Cross cultural communication
Understanding communication and how to communicate across cultures is fundamental to building cultural intelligence.
In this topic you will:
- develop an understanding of communication
- learn about cross – cultural communication
- explore strategies for effective cross-cultural communication
- work to finalise assessment three
Many modes for communication
In order to learn how to effectively communicate cross-culturally, you need to understand what communication is and how you use it. To begin this process, think about the following questions:
- In your typical day, what methods of communication do you use?
- Which methods are your main modes for communicating?
- Do you have a preferred way of communicating?
draw a mind map of the different methods of communication you use.
- Think about your academic, social and work life : which methods do you use most in each one?
- This does not need to be posted; this is for your own learning and developing your ideas for assessment three.
Why and how we communicate
In today's globalised society we communicate in many ways:from face to face, online to over the phone. Why do we need to communicate?
View our mind map opposite. How similar or different is this yours?
Communication at its basic level is about sending and receiving messages. According to Lustig & Koester (1999 p . 25) communication is “a symbolic process in which people create shared meanings”.
View the slideshow opposite for further information.
Verbal and non-verbal communication
Generally communication is classified into two broad types: verbal and non verbal.
Verbal communication includes:
- using sound
- attaching meaning to our words using emotion and understanding
- the tone we use to deliver our words
- 35% of all communication.
- 65% of all communication!
Did you realise this?
View the slideshow opposite to find out more about non verbal communication .
Social media is allowing more and more people; businesses and governments to communicate online.
Do you realise how quickly this has grown and how extensive this is becoming?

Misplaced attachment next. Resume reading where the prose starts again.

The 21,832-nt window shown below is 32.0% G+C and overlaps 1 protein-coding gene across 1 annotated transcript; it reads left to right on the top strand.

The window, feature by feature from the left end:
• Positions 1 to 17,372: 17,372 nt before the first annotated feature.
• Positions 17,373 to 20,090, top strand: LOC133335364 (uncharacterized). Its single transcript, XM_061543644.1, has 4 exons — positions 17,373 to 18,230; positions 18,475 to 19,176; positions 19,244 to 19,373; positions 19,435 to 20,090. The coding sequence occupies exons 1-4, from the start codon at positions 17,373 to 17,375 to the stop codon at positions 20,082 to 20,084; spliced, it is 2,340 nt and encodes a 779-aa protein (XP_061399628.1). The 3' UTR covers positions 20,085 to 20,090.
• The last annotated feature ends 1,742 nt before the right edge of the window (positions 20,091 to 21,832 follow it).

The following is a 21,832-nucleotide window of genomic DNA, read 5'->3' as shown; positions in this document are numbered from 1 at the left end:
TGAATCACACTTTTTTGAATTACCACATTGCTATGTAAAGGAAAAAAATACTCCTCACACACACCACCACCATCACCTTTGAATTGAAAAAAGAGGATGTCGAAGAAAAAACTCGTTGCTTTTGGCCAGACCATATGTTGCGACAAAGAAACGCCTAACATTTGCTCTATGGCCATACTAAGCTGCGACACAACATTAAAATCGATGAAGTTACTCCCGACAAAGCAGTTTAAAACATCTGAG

View the YouTube video opposite for more details.
With online communication rapidly expanding, it is vital that people understand how to communicate in this environment.
There are many benefits that social media has created, however there are also disadvantages to engaging with this form of communication. Can you think of what these may be.
About communication ...
The topic of communication is enormous. Only the very basic elements have been covered here.
To learn more, try the CDU summon database: type in theories of communication. See what you get. We got 798,085 results.
Cross-cultural communication refers to the theory of communicating across cultures.
Intercultural communication is the practice of cross-cultural communication .
Many of the readings in the field focus on the negative aspects of intercultural communication; however in this unit, the focus will be on some positive strategies for communicating effectively.
What is cross-cultural communication?
What do you understand about the term ‘cross cultural communication'?
Type your ideas here:
Roll over each person to see what they say.
Your experiences of cross cultural communication
When you engage in CUC107 you are communicating cross-culturally:
- internally you do this on a weekly basis in the face to face sessions,
- externally you choose how much you engage through sharing ideas online (you may have even developed new friendships where you have not physically met the person).
Now share some of your experiences of cross-cultural communication.
TIP: sharing your experience
This experience should not be limited to CUC107. Many of you would have cross-culturally communicated in your work, social and academic life
Reflect on your experiences and discuss this with others to gain an understanding of other peoples experiences.